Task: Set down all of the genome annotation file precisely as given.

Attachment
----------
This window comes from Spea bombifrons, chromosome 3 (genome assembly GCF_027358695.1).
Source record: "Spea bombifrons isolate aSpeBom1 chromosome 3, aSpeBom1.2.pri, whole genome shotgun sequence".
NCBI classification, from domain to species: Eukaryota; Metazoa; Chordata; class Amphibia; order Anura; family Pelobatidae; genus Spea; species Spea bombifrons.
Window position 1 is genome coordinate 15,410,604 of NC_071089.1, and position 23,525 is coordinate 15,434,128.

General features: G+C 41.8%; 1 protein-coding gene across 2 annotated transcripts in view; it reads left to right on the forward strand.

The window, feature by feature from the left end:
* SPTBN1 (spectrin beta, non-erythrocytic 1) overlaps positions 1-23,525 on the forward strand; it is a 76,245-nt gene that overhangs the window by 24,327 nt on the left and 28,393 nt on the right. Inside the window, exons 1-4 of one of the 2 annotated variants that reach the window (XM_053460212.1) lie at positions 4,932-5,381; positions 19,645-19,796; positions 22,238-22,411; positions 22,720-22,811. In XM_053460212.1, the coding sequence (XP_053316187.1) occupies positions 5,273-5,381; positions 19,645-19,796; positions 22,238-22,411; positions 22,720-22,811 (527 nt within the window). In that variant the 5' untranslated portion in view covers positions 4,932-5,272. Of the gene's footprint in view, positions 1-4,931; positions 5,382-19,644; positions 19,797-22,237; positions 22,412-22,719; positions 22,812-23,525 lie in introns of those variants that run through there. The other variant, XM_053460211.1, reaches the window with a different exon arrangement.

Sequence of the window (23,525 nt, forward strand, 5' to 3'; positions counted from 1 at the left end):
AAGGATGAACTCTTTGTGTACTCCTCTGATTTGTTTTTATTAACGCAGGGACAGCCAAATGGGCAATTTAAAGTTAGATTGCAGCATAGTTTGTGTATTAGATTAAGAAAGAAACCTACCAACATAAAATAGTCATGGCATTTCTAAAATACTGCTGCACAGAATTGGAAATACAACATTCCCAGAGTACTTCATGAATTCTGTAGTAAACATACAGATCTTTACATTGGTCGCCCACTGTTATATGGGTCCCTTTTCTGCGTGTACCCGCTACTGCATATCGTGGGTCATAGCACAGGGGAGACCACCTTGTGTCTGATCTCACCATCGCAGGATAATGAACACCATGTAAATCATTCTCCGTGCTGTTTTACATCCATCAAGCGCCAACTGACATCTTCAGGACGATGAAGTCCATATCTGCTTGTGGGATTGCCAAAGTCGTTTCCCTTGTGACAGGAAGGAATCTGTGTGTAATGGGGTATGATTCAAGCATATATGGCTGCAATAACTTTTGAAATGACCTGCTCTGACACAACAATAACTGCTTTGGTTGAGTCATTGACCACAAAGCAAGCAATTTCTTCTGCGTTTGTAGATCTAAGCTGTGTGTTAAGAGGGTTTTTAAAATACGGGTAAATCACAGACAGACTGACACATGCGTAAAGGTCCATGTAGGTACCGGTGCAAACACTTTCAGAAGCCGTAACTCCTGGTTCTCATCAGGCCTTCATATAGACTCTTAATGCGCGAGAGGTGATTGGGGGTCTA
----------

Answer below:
This window comes from Spea bombifrons, chromosome 3 (genome assembly GCF_027358695.1).
Source record: "Spea bombifrons isolate aSpeBom1 chromosome 3, aSpeBom1.2.pri, whole genome shotgun sequence".
NCBI classification, from domain to species: Eukaryota; Metazoa; Chordata; class Amphibia; order Anura; family Pelobatidae; genus Spea; species Spea bombifrons.
Window position 1 is genome coordinate 15,410,604 of NC_071089.1, and position 23,525 is coordinate 15,434,128.

General features: G+C 41.8%; 1 protein-coding gene across 2 annotated transcripts in view; it reads left to right on the forward strand.

The window, feature by feature from the left end:
* SPTBN1 (spectrin beta, non-erythrocytic 1) overlaps positions 1-23,525 on the forward strand; it is a 76,245-nt gene that overhangs the window by 24,327 nt on the left and 28,393 nt on the right. Inside the window, exons 1-4 of one of the 2 annotated variants that reach the window (XM_053460212.1) lie at positions 4,932-5,381; positions 19,645-19,796; positions 22,238-22,411; positions 22,720-22,811. In XM_053460212.1, the coding sequence (XP_053316187.1) occupies positions 5,273-5,381; positions 19,645-19,796; positions 22,238-22,411; positions 22,720-22,811 (527 nt within the window). In that variant the 5' untranslated portion in view covers positions 4,932-5,272. Of the gene's footprint in view, positions 1-4,931; positions 5,382-19,644; positions 19,797-22,237; positions 22,412-22,719; positions 22,812-23,525 lie in introns of those variants that run through there. The other variant, XM_053460211.1, reaches the window with a different exon arrangement.

Sequence of the window (23,525 nt, forward strand, 5' to 3'; positions counted from 1 at the left end):
AAGGATGAACTCTTTGTGTACTCCTCTGATTTGTTTTTATTAACGCAGGGACAGCCAAATGGGCAATTTAAAGTTAGATTGCAGCATAGTTTGTGTATTAGATTAAGAAAGAAACCTACCAACATAAAATAGTCATGGCATTTCTAAAATACTGCTGCACAGAATTGGAAATACAACATTCCCAGAGTACTTCATGAATTCTGTAGTAAACATACAGATCTTTACATTGGTCGCCCACTGTTATATGGGTCCCTTTTCTGCGTGTACCCGCTACTGCATATCGTGGGTCATAGCACAGGGGAGACCACCTTGTGTCTGATCTCACCATCGCAGGATAATGAACACCATGTAAATCATTCTCCGTGCTGTTTTACATCCATCAAGCGCCAACTGACATCTTCAGGACGATGAAGTCCATATCTGCTTGTGGGATTGCCAAAGTCGTTTCCCTTGTGACAGGAAGGAATCTGTGTGTAATGGGGTATGATTCAAGCATATATGGCTGCAATAACTTTTGAAATGACCTGCTCTGACACAACAATAACTGCTTTGGTTGAGTCATTGACCACAAAGCAAGCAATTTCTTCTGCGTTTGTAGATCTAAGCTGTGTGTTAAGAGGGTTTTTAAAATACGGGTAAATCACAGACAGACTGACACATGCGTAAAGGTCCATGTAGGTACCGGTGCAAACACTTTCAGAAGCCGTAACTCCTGGTTCTCATCAGGCCTTCATATAGACTCTTAATGCGCGAGAGGTGATTGGGGGTCTA